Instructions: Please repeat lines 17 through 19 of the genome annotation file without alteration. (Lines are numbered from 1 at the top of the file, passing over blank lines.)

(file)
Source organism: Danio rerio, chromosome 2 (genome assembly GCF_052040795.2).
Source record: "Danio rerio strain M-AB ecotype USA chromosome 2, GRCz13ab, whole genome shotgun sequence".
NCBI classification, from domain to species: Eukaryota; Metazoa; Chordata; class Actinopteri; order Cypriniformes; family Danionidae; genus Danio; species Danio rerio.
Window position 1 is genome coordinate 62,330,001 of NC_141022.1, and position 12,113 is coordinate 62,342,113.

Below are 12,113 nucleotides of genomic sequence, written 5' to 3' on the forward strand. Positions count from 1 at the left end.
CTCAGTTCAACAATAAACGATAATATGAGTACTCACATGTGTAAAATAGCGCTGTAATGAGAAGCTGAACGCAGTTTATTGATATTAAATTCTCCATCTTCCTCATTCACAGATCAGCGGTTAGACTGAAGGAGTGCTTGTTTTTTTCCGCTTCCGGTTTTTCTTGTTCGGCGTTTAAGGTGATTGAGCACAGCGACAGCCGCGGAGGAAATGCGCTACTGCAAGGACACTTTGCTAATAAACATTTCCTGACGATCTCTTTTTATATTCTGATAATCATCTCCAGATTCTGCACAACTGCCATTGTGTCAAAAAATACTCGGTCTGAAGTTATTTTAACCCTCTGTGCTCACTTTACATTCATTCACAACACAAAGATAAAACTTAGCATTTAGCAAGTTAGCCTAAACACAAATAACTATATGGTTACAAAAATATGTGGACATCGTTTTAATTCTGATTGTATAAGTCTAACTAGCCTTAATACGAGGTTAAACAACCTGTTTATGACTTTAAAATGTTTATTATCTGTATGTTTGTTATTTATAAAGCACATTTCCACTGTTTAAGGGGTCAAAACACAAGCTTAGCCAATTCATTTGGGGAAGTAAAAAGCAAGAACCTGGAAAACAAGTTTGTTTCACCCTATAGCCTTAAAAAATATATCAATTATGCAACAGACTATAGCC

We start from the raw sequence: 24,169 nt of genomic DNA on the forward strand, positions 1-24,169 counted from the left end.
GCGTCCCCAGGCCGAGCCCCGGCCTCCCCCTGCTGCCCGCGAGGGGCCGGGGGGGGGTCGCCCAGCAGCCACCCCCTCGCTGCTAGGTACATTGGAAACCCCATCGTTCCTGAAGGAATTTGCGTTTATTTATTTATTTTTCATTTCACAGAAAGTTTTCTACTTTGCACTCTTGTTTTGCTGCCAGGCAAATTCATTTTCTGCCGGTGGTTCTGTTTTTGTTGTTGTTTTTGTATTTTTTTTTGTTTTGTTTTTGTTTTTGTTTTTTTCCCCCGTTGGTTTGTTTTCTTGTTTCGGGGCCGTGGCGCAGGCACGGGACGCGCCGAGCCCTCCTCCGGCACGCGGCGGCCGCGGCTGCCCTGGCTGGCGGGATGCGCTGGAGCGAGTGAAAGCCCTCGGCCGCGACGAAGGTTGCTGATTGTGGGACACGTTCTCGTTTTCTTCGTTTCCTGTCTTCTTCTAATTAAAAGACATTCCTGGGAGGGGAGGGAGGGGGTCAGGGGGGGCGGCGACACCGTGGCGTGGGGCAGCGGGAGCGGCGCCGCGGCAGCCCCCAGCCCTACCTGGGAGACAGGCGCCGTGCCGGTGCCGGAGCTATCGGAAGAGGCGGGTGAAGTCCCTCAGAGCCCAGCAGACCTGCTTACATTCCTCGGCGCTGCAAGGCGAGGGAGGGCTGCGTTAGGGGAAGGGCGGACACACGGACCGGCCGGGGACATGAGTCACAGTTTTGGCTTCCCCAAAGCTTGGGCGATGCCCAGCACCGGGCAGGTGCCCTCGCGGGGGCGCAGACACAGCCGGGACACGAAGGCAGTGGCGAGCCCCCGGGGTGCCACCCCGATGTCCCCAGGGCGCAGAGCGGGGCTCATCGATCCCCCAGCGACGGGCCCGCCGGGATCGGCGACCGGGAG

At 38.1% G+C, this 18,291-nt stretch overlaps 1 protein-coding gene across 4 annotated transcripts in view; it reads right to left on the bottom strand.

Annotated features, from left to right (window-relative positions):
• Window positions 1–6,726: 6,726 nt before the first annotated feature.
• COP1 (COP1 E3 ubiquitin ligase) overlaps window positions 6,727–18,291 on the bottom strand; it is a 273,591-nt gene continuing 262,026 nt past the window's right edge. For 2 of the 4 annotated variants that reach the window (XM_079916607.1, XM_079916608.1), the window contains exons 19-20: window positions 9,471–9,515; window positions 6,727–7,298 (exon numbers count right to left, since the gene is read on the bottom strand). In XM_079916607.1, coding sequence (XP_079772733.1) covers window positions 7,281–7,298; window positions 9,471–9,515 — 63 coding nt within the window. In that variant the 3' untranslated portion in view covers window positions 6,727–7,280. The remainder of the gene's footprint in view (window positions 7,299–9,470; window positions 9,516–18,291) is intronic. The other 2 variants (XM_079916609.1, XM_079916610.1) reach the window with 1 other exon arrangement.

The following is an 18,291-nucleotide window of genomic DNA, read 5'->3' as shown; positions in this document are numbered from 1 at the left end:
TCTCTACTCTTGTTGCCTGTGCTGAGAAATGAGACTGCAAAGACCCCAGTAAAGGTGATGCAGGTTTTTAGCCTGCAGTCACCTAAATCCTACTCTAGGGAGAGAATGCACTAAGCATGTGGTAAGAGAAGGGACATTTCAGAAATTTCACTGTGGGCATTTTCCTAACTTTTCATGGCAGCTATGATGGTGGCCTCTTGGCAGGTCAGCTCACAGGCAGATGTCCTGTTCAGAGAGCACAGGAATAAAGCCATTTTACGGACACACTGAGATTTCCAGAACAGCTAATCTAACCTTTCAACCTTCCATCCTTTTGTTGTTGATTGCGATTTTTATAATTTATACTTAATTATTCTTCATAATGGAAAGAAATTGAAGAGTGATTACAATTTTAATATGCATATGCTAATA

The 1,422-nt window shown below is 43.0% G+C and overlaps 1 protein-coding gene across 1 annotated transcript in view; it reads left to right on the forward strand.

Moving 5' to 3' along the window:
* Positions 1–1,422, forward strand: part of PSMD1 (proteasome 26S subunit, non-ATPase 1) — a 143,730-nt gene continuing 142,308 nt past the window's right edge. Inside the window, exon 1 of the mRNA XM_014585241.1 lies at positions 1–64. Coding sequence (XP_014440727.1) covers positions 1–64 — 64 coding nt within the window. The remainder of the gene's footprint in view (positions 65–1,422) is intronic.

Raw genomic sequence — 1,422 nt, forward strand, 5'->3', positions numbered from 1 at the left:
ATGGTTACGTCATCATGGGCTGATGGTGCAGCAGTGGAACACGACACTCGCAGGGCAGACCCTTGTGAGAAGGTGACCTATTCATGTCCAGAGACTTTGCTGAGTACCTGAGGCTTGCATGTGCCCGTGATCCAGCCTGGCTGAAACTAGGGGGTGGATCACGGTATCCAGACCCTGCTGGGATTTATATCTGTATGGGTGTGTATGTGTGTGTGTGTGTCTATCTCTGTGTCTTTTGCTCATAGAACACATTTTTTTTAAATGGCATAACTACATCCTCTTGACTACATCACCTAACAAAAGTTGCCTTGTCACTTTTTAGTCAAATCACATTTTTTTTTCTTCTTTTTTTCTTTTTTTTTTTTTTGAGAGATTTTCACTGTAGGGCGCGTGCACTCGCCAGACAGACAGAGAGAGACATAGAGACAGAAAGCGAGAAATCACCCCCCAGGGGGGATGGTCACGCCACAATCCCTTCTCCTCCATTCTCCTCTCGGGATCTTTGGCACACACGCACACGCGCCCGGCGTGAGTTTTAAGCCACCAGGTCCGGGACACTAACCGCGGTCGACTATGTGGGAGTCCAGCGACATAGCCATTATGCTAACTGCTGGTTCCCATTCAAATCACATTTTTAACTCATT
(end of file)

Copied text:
* Positions 1–1,422, forward strand: part of PSMD1 (proteasome 26S subunit, non-ATPase 1) — a 143,730-nt gene continuing 142,308 nt past the window's right edge. Inside the window, exon 1 of the mRNA XM_014585241.1 lies at positions 1–64. Coding sequence (XP_014440727.1) covers positions 1–64 — 64 coding nt within the window. The remainder of the gene's footprint in view (positions 65–1,422) is intronic.

Raw genomic sequence — 1,422 nt, forward strand, 5'->3', positions numbered from 1 at the left:
ATGGTTACGTCATCATGGGCTGATGGTGCAGCAGTGGAACACGACACTCGCAGGGCAGACCCTTGTGAGAAGGTGACCTATTCATGTCCAGAGACTTTGCTGAGTACCTGAGGCTTGCATGTGCCCGTGATCCAGCCTGGCTGAAACTAGGGGGTGGATCACGGTATCCAGACCCTGCTGGGATTTATATCTGTATGGGTGTGTATGTGTGTGTGTGTGTCTATCTCTGTGTCTTTTGCTCATAGAACACATTTTTTTTAAATGGCATAACTACATCCTCTTGACTACATCACCTAACAAAAGTTGCCTTGTCACTTTTTAGTCAAATCACATTTTTTTTTCTTCTTTTTTTCTTTTTTTTTTTTTTGAGAGATTTTCACTGTAGGGCGCGTGCACTCGCCAGACAGACAGAGAGAGACATAGAGACAGAAAGCGAGAAATCACCCCCCAGGGGGGATGGTCACGCCACAATCCCTTCTCCTCCATTCTCCTCTCGGGATCTTTGGCACACACGCACACGCGCCCGGCGTGAGTTTTAAGCCACCAGGTCCGGGACACTAACCGCGGTCGACTATGTGGGAGTCCAGCGACATAGCCATTATGCTAACTGCTGGTTCCCATTCAAATCACATTTTTAACTCATT